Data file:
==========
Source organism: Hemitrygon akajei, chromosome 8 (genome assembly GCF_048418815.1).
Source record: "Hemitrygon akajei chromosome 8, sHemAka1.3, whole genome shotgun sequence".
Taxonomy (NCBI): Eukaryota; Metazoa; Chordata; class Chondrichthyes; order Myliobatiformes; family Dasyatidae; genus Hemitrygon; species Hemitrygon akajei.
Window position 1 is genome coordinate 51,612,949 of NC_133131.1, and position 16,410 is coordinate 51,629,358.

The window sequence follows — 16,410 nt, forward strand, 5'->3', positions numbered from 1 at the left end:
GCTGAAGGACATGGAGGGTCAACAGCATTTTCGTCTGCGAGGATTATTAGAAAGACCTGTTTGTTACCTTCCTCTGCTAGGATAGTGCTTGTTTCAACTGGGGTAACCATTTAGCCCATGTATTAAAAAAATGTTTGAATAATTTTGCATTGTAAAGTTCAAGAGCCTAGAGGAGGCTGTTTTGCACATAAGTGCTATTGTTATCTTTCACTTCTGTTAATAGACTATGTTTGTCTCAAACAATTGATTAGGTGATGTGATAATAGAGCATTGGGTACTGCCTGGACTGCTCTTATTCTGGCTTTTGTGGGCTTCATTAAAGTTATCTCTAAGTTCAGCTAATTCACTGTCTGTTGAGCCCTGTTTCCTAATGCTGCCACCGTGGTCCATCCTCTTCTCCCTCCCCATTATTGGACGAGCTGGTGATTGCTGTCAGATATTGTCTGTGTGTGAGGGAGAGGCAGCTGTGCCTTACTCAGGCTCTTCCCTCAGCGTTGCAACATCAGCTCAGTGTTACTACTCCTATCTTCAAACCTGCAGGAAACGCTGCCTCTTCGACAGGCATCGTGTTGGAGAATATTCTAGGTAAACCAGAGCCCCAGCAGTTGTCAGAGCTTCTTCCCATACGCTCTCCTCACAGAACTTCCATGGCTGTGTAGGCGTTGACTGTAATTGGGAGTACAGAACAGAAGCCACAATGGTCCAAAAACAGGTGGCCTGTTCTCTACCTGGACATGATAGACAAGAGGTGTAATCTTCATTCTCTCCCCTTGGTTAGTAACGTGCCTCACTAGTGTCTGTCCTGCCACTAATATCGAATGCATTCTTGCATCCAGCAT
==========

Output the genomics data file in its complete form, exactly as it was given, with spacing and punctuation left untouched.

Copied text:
Source organism: Hemitrygon akajei, chromosome 8 (genome assembly GCF_048418815.1).
Source record: "Hemitrygon akajei chromosome 8, sHemAka1.3, whole genome shotgun sequence".
Taxonomy (NCBI): Eukaryota; Metazoa; Chordata; class Chondrichthyes; order Myliobatiformes; family Dasyatidae; genus Hemitrygon; species Hemitrygon akajei.
Window position 1 is genome coordinate 51,612,949 of NC_133131.1, and position 16,410 is coordinate 51,629,358.

The window sequence follows — 16,410 nt, forward strand, 5'->3', positions numbered from 1 at the left end:
GCTGAAGGACATGGAGGGTCAACAGCATTTTCGTCTGCGAGGATTATTAGAAAGACCTGTTTGTTACCTTCCTCTGCTAGGATAGTGCTTGTTTCAACTGGGGTAACCATTTAGCCCATGTATTAAAAAAATGTTTGAATAATTTTGCATTGTAAAGTTCAAGAGCCTAGAGGAGGCTGTTTTGCACATAAGTGCTATTGTTATCTTTCACTTCTGTTAATAGACTATGTTTGTCTCAAACAATTGATTAGGTGATGTGATAATAGAGCATTGGGTACTGCCTGGACTGCTCTTATTCTGGCTTTTGTGGGCTTCATTAAAGTTATCTCTAAGTTCAGCTAATTCACTGTCTGTTGAGCCCTGTTTCCTAATGCTGCCACCGTGGTCCATCCTCTTCTCCCTCCCCATTATTGGACGAGCTGGTGATTGCTGTCAGATATTGTCTGTGTGTGAGGGAGAGGCAGCTGTGCCTTACTCAGGCTCTTCCCTCAGCGTTGCAACATCAGCTCAGTGTTACTACTCCTATCTTCAAACCTGCAGGAAACGCTGCCTCTTCGACAGGCATCGTGTTGGAGAATATTCTAGGTAAACCAGAGCCCCAGCAGTTGTCAGAGCTTCTTCCCATACGCTCTCCTCACAGAACTTCCATGGCTGTGTAGGCGTTGACTGTAATTGGGAGTACAGAACAGAAGCCACAATGGTCCAAAAACAGGTGGCCTGTTCTCTACCTGGACATGATAGACAAGAGGTGTAATCTTCATTCTCTCCCCTTGGTTAGTAACGTGCCTCACTAGTGTCTGTCCTGCCACTAATATCGAATGCATTCTTGCATCCAGCAT